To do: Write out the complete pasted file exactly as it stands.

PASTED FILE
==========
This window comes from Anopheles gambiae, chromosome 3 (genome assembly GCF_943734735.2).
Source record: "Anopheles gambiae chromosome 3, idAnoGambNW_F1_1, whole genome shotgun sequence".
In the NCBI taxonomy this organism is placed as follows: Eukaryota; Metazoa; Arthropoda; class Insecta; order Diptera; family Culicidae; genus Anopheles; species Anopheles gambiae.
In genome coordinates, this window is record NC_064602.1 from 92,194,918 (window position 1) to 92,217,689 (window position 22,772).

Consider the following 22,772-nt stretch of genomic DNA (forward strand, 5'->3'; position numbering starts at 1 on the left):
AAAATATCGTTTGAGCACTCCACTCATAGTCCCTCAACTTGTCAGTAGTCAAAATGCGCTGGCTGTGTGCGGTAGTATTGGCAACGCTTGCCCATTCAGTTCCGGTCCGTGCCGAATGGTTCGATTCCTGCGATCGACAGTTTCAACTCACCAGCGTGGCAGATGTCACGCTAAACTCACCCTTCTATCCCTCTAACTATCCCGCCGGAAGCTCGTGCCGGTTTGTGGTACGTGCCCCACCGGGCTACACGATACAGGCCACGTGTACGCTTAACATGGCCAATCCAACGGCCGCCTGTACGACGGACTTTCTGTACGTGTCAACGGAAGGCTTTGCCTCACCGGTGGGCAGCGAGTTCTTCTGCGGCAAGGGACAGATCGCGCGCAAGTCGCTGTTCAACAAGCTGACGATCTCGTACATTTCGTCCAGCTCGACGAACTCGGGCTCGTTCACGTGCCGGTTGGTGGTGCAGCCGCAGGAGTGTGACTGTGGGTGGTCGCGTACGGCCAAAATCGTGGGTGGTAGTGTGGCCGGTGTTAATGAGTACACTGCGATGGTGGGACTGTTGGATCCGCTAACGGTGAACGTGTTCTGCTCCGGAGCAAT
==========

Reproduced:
This window comes from Anopheles gambiae, chromosome 3 (genome assembly GCF_943734735.2).
Source record: "Anopheles gambiae chromosome 3, idAnoGambNW_F1_1, whole genome shotgun sequence".
In the NCBI taxonomy this organism is placed as follows: Eukaryota; Metazoa; Arthropoda; class Insecta; order Diptera; family Culicidae; genus Anopheles; species Anopheles gambiae.
In genome coordinates, this window is record NC_064602.1 from 92,194,918 (window position 1) to 92,217,689 (window position 22,772).

Consider the following 22,772-nt stretch of genomic DNA (forward strand, 5'->3'; position numbering starts at 1 on the left):
AAAATATCGTTTGAGCACTCCACTCATAGTCCCTCAACTTGTCAGTAGTCAAAATGCGCTGGCTGTGTGCGGTAGTATTGGCAACGCTTGCCCATTCAGTTCCGGTCCGTGCCGAATGGTTCGATTCCTGCGATCGACAGTTTCAACTCACCAGCGTGGCAGATGTCACGCTAAACTCACCCTTCTATCCCTCTAACTATCCCGCCGGAAGCTCGTGCCGGTTTGTGGTACGTGCCCCACCGGGCTACACGATACAGGCCACGTGTACGCTTAACATGGCCAATCCAACGGCCGCCTGTACGACGGACTTTCTGTACGTGTCAACGGAAGGCTTTGCCTCACCGGTGGGCAGCGAGTTCTTCTGCGGCAAGGGACAGATCGCGCGCAAGTCGCTGTTCAACAAGCTGACGATCTCGTACATTTCGTCCAGCTCGACGAACTCGGGCTCGTTCACGTGCCGGTTGGTGGTGCAGCCGCAGGAGTGTGACTGTGGGTGGTCGCGTACGGCCAAAATCGTGGGTGGTAGTGTGGCCGGTGTTAATGAGTACACTGCGATGGTGGGACTGTTGGATCCGCTAACGGTGAACGTGTTCTGCTCCGGAGCAAT